Rape and domestic violence victims will be forced to give police access to their phones and social media accounts or face their cases being dropped.
New forms being handed out across England and Wales warn that if a complainant refuses to surrender their digital devices, or tries to prevent any personal information being shared, “it may not be possible for the investigation or prosecution to continue”.
Police were warned that the “traumatising” intrusion might stop victims reporting sexual assault and abuse.
But all forces started using the forms earlier this year, as part of a strategy to improve the way potential evidence is shared between officers, prosecutors and defence lawyers.
The “national disclosure improvement plan” was sparked by public outrage over a series of rape cases that collapsed over newly discovered messages and photos in 2017.
While acquitted suspects have warned of miscarriages of justice, campaigners say the demands are causing complainants to drop cases.
Figures released last week show that only 1.7 per cent of reported rapes were prosecuted in 2018, and 40 per cent of cases were closed with the marker “evidential difficulties – victim does not support action”.
The Victims Commissioner said victims of sexual violence were being re-traumatised by “routinely having their personal lives disproportionately investigated and disclosed in criminal trials”.
“Whilst this form sets out the position from a police perspective, from the victim’s perspective it is both complex and technical,” Baroness Newlove added.
“Many victims will just not be in a position to fully understand the implications of signing over their personal data. It is a huge decision to take at any time, let alone when you are at your most vulnerable.”
She called for victims to be offered free access to independent legal advice and for judges, rather than detectives or prosecutors, to decide what must be disclosed in disputes.
“Changing the paperwork might improve the efficiency of the process, but it does not deliver fairness for victims,” Baroness Newlove said.
“This form is unlikely to do anything to help reverse the fall in prosecutions for rape and sexual violence. I am concerned it might have the opposite effect, with even fewer victims willing to pursue their cases through to trial.”
Max Hill, the director of public prosecutions, insisted that phones were not being seized “as a matter of course”.
He told journalists that the Crown Prosecution Service (CPS) does not instruct police to probe devices on “a purely speculative basis [but] only when reasonable and proportionate”.
Victims have already reported being verbally told that their attackers will not be caught if they do not hand over their phones, and police and prosecutors said the forms make the process clearer.
They give consent for police to download the contents of digital devices including phones, laptops, tablets and smartwatches, and to examine messages, call data, photographs, emails, internet browsing history, apps and social media accounts.
The victim may be investigated if evidence of a separate criminal offence is discovered, the form states.
“We recognise that only the reasonable lines of enquiry should be pursued to avoid unnecessary intrusion into the personal lives of individuals,” the document adds, inviting victims to specify what data or time period they think is relevant.
Police officers fill in what information they will look for before obtaining a signature.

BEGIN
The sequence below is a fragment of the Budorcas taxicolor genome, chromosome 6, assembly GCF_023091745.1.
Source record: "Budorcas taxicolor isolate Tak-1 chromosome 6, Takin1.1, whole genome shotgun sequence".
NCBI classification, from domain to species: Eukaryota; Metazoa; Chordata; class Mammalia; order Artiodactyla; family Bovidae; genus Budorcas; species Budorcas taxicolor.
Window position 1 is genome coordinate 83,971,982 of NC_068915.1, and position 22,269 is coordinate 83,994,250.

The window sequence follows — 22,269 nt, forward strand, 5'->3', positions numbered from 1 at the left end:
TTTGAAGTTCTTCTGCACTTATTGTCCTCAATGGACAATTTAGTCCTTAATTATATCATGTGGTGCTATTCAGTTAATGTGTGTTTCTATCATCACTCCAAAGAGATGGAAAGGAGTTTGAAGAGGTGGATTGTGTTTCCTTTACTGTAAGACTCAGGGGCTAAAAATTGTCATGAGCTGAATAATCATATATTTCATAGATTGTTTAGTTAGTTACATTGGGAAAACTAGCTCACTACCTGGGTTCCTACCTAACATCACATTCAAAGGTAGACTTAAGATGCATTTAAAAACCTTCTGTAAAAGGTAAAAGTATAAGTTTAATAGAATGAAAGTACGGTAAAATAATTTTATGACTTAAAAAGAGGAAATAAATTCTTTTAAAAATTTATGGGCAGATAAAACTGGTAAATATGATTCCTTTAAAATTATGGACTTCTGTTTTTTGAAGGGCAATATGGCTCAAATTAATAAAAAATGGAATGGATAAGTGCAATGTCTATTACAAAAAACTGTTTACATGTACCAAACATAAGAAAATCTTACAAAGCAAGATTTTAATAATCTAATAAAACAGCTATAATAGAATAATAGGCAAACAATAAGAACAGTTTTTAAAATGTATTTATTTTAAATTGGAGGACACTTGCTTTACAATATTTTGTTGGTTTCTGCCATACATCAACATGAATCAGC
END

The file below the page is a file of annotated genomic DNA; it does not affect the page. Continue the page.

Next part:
Katie Russell, of Rape Crisis, said that although the forms offer more clarity, “the gathering and storage of disproportionate volumes of complainants’ data, and lack of consistency around how the relevance of evidence is determined – and by whom – remains a real concern”.
Digital devices can be demanded from people reporting any crime, but officials admitted that the move is more likely for sexual offences because they are often committed with no witnesses or other evidence.
Depending how data is extracted, phones may be given back within hours or kept until the end of criminal proceedings months or years later.
During court cases, victims’ communications and personal material may be passed to their attacker’s defence team – even if there are protections against it being used in open court.
Mr Hill said the scandal had highlighted “longstanding” problems.
“We’re not looking at individual cases, we are looking at a change in culture,” he told journalists. “There are no quick fixes, systemic issues are in play here … but there is a real determination to solve the problem.”
A 2017 report warned that defendants’ right to a fair trial was being put in jeopardy by disclosure failures.
Defence lawyers claimed they have been fighting to get vital material and suggested that police budget cuts and an explosion of digital evidence were to blame.
Some senior officers have accused the CPS of “raising the bar” for evidence, slowing down investigations and draining resources amid rising violent crime.
A CPS spokesperson said: “Balancing our duty to both respect privacy and ensure all reasonable lines of inquiry are pursued is an important challenge. We understand that how personal data is used can be a source of anxiety and have developed the new forms to provide clear and consistent information on this.
“Mobile telephones should not be examined as a matter of course and we have made that very clear in our guidance to police and to prosecutors.”
Metropolitan Police assistant commissioner Nick Ephgrave, the national lead for criminal justice, said 93,000 police officers and staff had been given new training and forces are now measuring performance on disclosure.
Mr Ephgrave admitted that he “wouldn’t relish” handing his own phone over to officers and added: “Being subject to a significant sexual offence is an awful thing to happen and we don’t wish to make it worse, but we want to pursue offenders.”